the core of any future sovereign Arab state known as Palestine
— its kids — are brainwashed into hating Jews so much they
would strap on suicide bomber belts to kill them.
Marcus is saying that moderates not only must talk peace,
but also must embrace planks of power within the creaky
Palestinian government before brainwashing endorsed by the
Ministry of Education stops.
And he's right.
Within the Palestinian Authority, schoolbooks could
be rewritten, Israel could be put on school maps, chil-
dren could be taught tolerance and the news media
could be monitored.
But this won't happen any time soon. Hate-mon-
gers tightly control Palestinian society and how news
reports are packaged.
"Right now," Marcus says, "there is active teaching
With words and with a rifle we will sing.
non-recognition — an active teaching of hatred.
From Jerusalem to Gaza, Ramallah, Al Bira, Haifa,
That could be stopped. If there were a desire, it could
Jaffa and Ramla, there is no alternative even if they prom-
be stopped immediately."
ise us the Garden of Eden.
A U.S. rogue-regime expert, Raymond Tanter, con-
The sound of the submachine gun is heard
firms that a message of hate percolates beyond the
We will live and die only that our homeland should
return to us. I am a Palestinian. My weapon is the stone
"Palestinian media urge children through TV adver-
and the knife.
tisements to drop their toys and pick up arms," says
Tanter, a political science professor emeritus at the
Does that sound like a commencement ceremony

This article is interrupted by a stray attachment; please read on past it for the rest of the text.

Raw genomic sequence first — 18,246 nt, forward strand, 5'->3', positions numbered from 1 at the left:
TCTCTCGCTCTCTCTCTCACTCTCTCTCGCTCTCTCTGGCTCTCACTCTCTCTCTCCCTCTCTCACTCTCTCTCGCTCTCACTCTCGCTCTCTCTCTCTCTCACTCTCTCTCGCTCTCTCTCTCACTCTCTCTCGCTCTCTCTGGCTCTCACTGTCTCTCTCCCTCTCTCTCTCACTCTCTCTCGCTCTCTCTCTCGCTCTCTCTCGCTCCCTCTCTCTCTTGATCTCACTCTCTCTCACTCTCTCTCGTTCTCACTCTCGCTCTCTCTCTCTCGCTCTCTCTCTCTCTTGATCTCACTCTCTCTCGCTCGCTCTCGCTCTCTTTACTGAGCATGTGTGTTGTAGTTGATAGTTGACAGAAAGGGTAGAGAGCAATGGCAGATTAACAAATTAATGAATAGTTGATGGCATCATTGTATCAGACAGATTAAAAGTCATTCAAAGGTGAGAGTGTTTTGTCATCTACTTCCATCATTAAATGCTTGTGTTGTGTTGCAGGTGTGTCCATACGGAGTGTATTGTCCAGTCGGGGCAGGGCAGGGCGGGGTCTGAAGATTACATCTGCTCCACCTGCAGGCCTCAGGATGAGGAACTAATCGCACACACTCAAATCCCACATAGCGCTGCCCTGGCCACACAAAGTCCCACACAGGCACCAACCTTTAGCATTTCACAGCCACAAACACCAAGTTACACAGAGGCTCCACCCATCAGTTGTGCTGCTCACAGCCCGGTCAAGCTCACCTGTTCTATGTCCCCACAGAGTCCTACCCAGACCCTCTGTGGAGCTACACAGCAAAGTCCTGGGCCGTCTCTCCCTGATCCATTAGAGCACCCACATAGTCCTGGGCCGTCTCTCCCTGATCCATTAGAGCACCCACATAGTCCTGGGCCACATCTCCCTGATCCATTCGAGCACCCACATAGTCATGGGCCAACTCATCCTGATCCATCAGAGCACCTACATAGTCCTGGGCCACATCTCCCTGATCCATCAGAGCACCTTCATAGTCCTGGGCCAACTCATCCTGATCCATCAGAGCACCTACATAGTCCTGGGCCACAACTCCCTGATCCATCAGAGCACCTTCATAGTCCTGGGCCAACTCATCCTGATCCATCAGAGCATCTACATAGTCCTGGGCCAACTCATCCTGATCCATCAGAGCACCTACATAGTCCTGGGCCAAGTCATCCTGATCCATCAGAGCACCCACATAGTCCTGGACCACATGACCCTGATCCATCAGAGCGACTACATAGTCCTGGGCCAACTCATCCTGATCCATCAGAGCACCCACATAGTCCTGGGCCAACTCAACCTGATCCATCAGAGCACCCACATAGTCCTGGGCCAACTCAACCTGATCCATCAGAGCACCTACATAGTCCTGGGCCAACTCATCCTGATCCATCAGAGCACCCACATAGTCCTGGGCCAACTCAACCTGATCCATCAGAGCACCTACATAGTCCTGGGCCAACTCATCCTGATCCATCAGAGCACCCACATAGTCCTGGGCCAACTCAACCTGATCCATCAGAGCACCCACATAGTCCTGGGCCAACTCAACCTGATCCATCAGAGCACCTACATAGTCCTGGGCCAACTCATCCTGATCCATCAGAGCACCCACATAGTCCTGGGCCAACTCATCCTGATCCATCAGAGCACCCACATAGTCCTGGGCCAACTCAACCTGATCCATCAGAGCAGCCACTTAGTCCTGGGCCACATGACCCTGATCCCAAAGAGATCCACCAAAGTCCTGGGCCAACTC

University of Michigan in Ann Arbor and an adjunct
Jews should applaud? It's foolish to think, even for a
scholar of the Washington Institute.
moment, that the mood on the street among
"At Palestinian summer camps," he adds, "tennis, bik-
Palestinians has changed. Sure, some Palestinians see
ing and swimming give way to holy war, martyrdom
through the blood-soaked cloaks of hate worn by Arafat and his
henchmen. But they have no ability to rise up against those in
Clearly, reform in how kids are taught and how news is spun
is essential. Without it, recent calls by the P.A. for the incite-
ment and terror to end ring hollow For the moment, the deck
is stacked against fundamental change. Palestinian moderates
As research director for the Center for Monitoring the Impact
are too weak to overtake hard-liners.
of Peace from 1998-2000, Marcus wrote studies on Palestinian,
I urge every American to hear Marcus when he says: "Our
Jordanian and Syrian school textbooks. He was an Israeli dele-
goal here is not to look for technical improvements of the
gate to the Tri-Lateral Committee to Monitor Incitement, a
Palestinians to give them a good grade. Our goal is peace, and
byproduct of the 1998 Wye River Accords. That committee
unless we insist and demand peace education, the [U.S.-
represented American, Israeli and Palestinian interests. So
backed] road map, or any future peace agreement, won't bring
Marcus speaks with authority.